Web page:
A.K.A. They Play in Minor League Parks Too
A recent conversation with Graham prompted me (and to Graham's credit in my opinion, possibly discredit in yours, he softened his stance after the discussion) to write up a more in depth look at Howie Kendrick, the man we assume to be manning the keystone sack for our biggest division rivals into the foreseeable future.
Kendrick made a name for himself with a ridiculously high average(.359 over his entire 375 game minor league career) and solid power(.567 SLG) for a second baseman. This was further reinforced when after his first taste of major league ball in 2006 (with a.285/.315/.416 line), Kendrick played closer to the hype in 2007, batting .323 with an OPS just shy of .800; good numbers for a person who turned only 24 midway through the season. With his improving stat lines, young age, and minor league track record, the sky's the limit for Howie Kendrick.
The major issue to address is the minor league track record. This is epidemic within the Angels system. We saw it in Dallas McPherson and we're seeing it now with Brandon Wood. The Angels parks are almost universally extreme hitting environments. Here's a list of all the parks Kendrick played in during the minors and their associated three-year weighted park factors (R, H, 2B, HR, BB, SO) (Rookie leagues excluded):
(109, 106, 088, 114, 095, 097) [75 games] Cedar Rapids - Midwest League
(097, 099, 108, 092, 100, 106) [64 games] Rancho Cucamonga - Cal League
(115, 106, 122, 136, 099, 084) [46 games] Arkansas - Texas League
(123, 111, 099, 121, 094, 090) [82 games] Salt Lake City - Pacific Coast League
Taking the various factors and weighting them by games played, you end up with this cumulative line for Kendrick's hitting environment above rookie league:
111, 106, 102, 115, 97, 95
So Kendrick played in, on average, a home environment that boosted runs by 11%, hits by 6%, doubles by 2%, home runs by 15% and reduced his walks by 3% and strikeouts by 5%. Let's plug in his minor league numbers adjusted for these environments. Kendrick's .359/.397/.567 minor league line drops to .348/.387/.548 a 29-point drop in OPS. Of course, that is still a tremendous batting line, but there's more. Kendrick also played in hitting leagues compared to the entire minor league system, to the tune of 6% on average. Moreover, this time, it's the entire league, not just the home park, so he gets the full discount instead of half for just home games. This takes his line down further to: .318/.357/.498 with a 73/216 BB/SO ratio, 109 OPS points below his unadjusted line.
It's important to note that these adjustments need to be made despite the fact that the small sample of home/away minor league splits we have for Howie do not show a drop off in road numbers. Graham has beaten this issue to death, go re-read his posts if you still don't get it.
Now over to his major league numbers, two things glare out at me. Howie's BB/SO ratio in Anaheim was 9/44 in '06, 9/61 last year. That's...bad. The other is the BABIP-LD spread. The typical number is ~0.12 with variance according to a player's speed and groundball ratio (the faster you are, the higher your BABIP will be on GB). Kendrick had a 0.17 spread in '06 and a whopping 0.22 spread last year.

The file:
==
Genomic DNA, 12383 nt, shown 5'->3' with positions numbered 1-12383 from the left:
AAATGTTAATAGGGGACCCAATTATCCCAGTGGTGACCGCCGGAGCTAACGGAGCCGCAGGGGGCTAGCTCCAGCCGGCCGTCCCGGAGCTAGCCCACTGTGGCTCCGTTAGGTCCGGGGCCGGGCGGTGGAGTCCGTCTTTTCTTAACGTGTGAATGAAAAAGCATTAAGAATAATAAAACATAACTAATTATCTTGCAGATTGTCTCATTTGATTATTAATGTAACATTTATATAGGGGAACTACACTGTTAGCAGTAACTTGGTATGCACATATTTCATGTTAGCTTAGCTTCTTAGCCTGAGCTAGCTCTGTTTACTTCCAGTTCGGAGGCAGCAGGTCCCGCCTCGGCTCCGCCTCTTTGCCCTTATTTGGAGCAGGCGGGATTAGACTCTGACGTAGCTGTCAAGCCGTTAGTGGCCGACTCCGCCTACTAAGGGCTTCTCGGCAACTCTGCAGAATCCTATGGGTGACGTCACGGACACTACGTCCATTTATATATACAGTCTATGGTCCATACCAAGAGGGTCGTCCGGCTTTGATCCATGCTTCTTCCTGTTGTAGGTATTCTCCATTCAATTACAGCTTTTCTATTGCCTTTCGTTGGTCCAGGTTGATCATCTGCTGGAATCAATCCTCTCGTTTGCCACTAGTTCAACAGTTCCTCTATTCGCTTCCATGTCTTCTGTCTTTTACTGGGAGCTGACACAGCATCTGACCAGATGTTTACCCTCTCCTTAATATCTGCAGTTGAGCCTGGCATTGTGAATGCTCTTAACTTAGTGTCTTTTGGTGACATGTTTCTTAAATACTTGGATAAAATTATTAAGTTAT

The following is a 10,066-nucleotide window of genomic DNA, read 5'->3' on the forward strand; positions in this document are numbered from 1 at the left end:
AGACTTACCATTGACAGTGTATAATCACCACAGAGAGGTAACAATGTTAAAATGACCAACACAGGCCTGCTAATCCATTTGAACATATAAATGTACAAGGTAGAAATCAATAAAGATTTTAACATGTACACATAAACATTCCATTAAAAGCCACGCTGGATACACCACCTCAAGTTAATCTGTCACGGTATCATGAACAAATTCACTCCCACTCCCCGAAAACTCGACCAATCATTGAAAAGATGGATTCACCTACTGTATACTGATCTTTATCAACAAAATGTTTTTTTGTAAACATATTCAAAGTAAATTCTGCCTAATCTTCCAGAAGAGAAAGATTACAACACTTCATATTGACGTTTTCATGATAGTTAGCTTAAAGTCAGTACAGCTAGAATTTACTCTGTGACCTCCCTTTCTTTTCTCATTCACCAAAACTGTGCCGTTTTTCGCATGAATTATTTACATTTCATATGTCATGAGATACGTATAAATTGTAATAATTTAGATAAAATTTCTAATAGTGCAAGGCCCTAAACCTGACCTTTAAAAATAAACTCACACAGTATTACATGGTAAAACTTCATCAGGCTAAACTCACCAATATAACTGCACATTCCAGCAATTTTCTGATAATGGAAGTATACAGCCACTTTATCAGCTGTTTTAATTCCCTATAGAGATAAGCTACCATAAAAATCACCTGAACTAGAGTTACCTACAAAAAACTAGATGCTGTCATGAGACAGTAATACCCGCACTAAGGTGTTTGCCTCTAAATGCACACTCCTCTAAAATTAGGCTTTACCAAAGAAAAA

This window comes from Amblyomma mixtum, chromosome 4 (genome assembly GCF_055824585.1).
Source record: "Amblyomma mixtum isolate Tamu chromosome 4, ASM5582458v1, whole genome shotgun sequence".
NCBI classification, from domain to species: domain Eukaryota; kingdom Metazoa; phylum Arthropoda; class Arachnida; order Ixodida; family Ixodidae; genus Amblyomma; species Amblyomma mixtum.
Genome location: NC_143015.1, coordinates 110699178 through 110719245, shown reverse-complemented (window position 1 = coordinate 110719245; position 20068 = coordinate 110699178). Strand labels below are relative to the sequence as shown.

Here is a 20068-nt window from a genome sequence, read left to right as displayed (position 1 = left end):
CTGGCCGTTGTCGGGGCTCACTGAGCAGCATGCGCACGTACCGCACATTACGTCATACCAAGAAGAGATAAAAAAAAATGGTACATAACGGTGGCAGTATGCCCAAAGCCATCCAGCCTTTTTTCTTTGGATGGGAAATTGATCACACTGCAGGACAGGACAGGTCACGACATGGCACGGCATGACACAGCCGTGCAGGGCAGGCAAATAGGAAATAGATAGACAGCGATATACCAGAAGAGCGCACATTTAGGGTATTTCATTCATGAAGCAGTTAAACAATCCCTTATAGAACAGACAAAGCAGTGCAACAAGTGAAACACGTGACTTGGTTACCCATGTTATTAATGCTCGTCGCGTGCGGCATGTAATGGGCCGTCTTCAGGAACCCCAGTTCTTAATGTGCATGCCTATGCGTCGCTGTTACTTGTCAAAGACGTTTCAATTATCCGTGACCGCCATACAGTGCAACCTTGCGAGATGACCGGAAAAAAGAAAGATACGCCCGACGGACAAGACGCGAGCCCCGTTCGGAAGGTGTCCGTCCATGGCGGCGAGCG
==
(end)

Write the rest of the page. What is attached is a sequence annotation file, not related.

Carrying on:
For reference, Kendrick's BABIP was exactly the same as Magglio Ordonez last year, and Ordonez hits line drives at a 4% better rate. Now, I wouldn't expect Kendrick to slip down to .12 because although he doesn't possess great speed, he does hit a lot of ground balls. Because of that, a spread just below his '06 level of .17 seems like the best bet going forward.
What I see in Kendrick is a player who will hit for a solid average, but doesn't now, nor has ever, drawn walks, and has much of his power potential reputation to thank to the Angel's minor league parks. His big league .130 ISO is about what you would expect given his adjusted minor league ISO of .180. Given his size (5'10") I don't see Kendrick filling out much more and it's rare to see anyone with Kendick's track record suddenly learn to draw a walk.
Therefore, I don't see much more coming from Kendrick than his '07 line of .323/.347/.450. He'll probably gain a little more power, but his average isn't likely to stay 20 points north of .300 unless he starts squaring the ball up more. Howie Kendrick may be nothing more than a more offensively talented Yuniesky Betancourt in that people are being fooled by his young age into thinking improvement is a certainty. The projection systems agree with me. CHONE, Marcel and ZiPS have the following lines for Howie in '08:
Howie Kendrick is a fine player and a tremendous value to the Angels because of his service time, he is featured here because he best helps to serve an important point when it comes to prospects. You must consider minor league parks too. Doing analysis of major league players without considering the parks they play in is foolhardy enough, but minor leaguers often play in even more extreme environments! Howie Kendrick has benefited tremendously from those parks and though I wish Anaheim had traded him and pitching away for the skeleton of Miguel Tejada's career, I feel that he has been over-hyped and that performance-wise, he's not likely to singlehandedly give the Angels a large competitive advantage with his bat.